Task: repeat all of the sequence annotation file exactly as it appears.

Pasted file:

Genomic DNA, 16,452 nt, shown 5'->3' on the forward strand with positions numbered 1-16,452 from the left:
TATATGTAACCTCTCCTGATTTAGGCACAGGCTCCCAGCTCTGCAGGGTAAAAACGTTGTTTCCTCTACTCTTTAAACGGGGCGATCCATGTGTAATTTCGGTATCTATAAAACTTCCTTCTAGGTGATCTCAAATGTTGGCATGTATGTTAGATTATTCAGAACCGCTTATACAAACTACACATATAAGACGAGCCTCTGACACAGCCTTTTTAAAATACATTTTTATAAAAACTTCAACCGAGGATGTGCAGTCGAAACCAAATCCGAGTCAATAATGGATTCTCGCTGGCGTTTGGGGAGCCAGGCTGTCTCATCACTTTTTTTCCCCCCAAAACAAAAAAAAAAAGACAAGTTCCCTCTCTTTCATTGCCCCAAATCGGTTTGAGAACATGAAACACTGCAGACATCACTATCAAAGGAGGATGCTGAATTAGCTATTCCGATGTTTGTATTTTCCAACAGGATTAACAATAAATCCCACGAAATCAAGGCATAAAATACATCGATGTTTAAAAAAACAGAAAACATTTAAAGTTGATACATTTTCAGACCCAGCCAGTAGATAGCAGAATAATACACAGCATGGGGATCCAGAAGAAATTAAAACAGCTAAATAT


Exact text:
Genomic DNA, 16,452 nt, shown 5'->3' on the forward strand with positions numbered 1-16,452 from the left:
TATATGTAACCTCTCCTGATTTAGGCACAGGCTCCCAGCTCTGCAGGGTAAAAACGTTGTTTCCTCTACTCTTTAAACGGGGCGATCCATGTGTAATTTCGGTATCTATAAAACTTCCTTCTAGGTGATCTCAAATGTTGGCATGTATGTTAGATTATTCAGAACCGCTTATACAAACTACACATATAAGACGAGCCTCTGACACAGCCTTTTTAAAATACATTTTTATAAAAACTTCAACCGAGGATGTGCAGTCGAAACCAAATCCGAGTCAATAATGGATTCTCGCTGGCGTTTGGGGAGCCAGGCTGTCTCATCACTTTTTTTCCCCCCAAAACAAAAAAAAAAAGACAAGTTCCCTCTCTTTCATTGCCCCAAATCGGTTTGAGAACATGAAACACTGCAGACATCACTATCAAAGGAGGATGCTGAATTAGCTATTCCGATGTTTGTATTTTCCAACAGGATTAACAATAAATCCCACGAAATCAAGGCATAAAATACATCGATGTTTAAAAAAACAGAAAACATTTAAAGTTGATACATTTTCAGACCCAGCCAGTAGATAGCAGAATAATACACAGCATGGGGATCCAGAAGAAATTAAAACAGCTAAATAT